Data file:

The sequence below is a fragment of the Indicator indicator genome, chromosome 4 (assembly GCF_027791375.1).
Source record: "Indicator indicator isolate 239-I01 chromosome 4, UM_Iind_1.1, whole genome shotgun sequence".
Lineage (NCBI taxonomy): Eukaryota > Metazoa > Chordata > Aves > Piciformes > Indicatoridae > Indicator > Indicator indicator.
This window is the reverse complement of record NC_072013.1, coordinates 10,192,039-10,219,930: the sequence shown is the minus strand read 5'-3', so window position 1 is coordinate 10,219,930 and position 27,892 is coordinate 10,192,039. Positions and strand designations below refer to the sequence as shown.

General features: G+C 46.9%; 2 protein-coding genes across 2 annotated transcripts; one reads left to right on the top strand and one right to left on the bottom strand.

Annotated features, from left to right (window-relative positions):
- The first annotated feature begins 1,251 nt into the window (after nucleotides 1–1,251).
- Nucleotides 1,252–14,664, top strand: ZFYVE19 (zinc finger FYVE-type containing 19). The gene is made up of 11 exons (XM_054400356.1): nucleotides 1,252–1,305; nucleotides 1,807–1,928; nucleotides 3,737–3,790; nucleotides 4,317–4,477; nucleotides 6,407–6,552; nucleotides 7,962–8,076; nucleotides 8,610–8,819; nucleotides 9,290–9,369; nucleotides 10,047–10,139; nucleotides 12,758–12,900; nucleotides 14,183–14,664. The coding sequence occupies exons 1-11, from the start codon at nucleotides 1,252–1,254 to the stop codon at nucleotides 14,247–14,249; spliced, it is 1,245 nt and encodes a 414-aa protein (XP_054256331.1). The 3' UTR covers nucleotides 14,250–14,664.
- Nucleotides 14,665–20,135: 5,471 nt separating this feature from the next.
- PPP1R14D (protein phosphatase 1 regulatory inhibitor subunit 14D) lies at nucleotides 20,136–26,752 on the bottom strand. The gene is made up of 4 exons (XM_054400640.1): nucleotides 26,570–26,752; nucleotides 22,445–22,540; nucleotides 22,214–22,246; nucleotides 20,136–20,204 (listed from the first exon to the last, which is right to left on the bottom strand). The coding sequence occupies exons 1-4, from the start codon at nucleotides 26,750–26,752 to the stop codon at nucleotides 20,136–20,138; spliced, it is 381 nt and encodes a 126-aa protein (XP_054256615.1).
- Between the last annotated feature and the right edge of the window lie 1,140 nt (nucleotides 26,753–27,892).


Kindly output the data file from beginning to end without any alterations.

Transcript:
The sequence below is a fragment of the Indicator indicator genome, chromosome 4 (assembly GCF_027791375.1).
Source record: "Indicator indicator isolate 239-I01 chromosome 4, UM_Iind_1.1, whole genome shotgun sequence".
Lineage (NCBI taxonomy): Eukaryota > Metazoa > Chordata > Aves > Piciformes > Indicatoridae > Indicator > Indicator indicator.
This window is the reverse complement of record NC_072013.1, coordinates 10,192,039-10,219,930: the sequence shown is the minus strand read 5'-3', so window position 1 is coordinate 10,219,930 and position 27,892 is coordinate 10,192,039. Positions and strand designations below refer to the sequence as shown.

General features: G+C 46.9%; 2 protein-coding genes across 2 annotated transcripts; one reads left to right on the top strand and one right to left on the bottom strand.

Annotated features, from left to right (window-relative positions):
- The first annotated feature begins 1,251 nt into the window (after nucleotides 1–1,251).
- Nucleotides 1,252–14,664, top strand: ZFYVE19 (zinc finger FYVE-type containing 19). The gene is made up of 11 exons (XM_054400356.1): nucleotides 1,252–1,305; nucleotides 1,807–1,928; nucleotides 3,737–3,790; nucleotides 4,317–4,477; nucleotides 6,407–6,552; nucleotides 7,962–8,076; nucleotides 8,610–8,819; nucleotides 9,290–9,369; nucleotides 10,047–10,139; nucleotides 12,758–12,900; nucleotides 14,183–14,664. The coding sequence occupies exons 1-11, from the start codon at nucleotides 1,252–1,254 to the stop codon at nucleotides 14,247–14,249; spliced, it is 1,245 nt and encodes a 414-aa protein (XP_054256331.1). The 3' UTR covers nucleotides 14,250–14,664.
- Nucleotides 14,665–20,135: 5,471 nt separating this feature from the next.
- PPP1R14D (protein phosphatase 1 regulatory inhibitor subunit 14D) lies at nucleotides 20,136–26,752 on the bottom strand. The gene is made up of 4 exons (XM_054400640.1): nucleotides 26,570–26,752; nucleotides 22,445–22,540; nucleotides 22,214–22,246; nucleotides 20,136–20,204 (listed from the first exon to the last, which is right to left on the bottom strand). The coding sequence occupies exons 1-4, from the start codon at nucleotides 26,750–26,752 to the stop codon at nucleotides 20,136–20,138; spliced, it is 381 nt and encodes a 126-aa protein (XP_054256615.1).
- Between the last annotated feature and the right edge of the window lie 1,140 nt (nucleotides 26,753–27,892).